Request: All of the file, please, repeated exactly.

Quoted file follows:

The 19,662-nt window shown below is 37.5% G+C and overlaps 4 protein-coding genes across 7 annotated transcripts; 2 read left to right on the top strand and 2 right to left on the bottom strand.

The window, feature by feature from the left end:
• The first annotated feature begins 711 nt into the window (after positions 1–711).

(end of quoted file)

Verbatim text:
The 19,662-nt window shown below is 37.5% G+C and overlaps 4 protein-coding genes across 7 annotated transcripts; 2 read left to right on the top strand and 2 right to left on the bottom strand.

The window, feature by feature from the left end:
• The first annotated feature begins 711 nt into the window (after positions 1–711).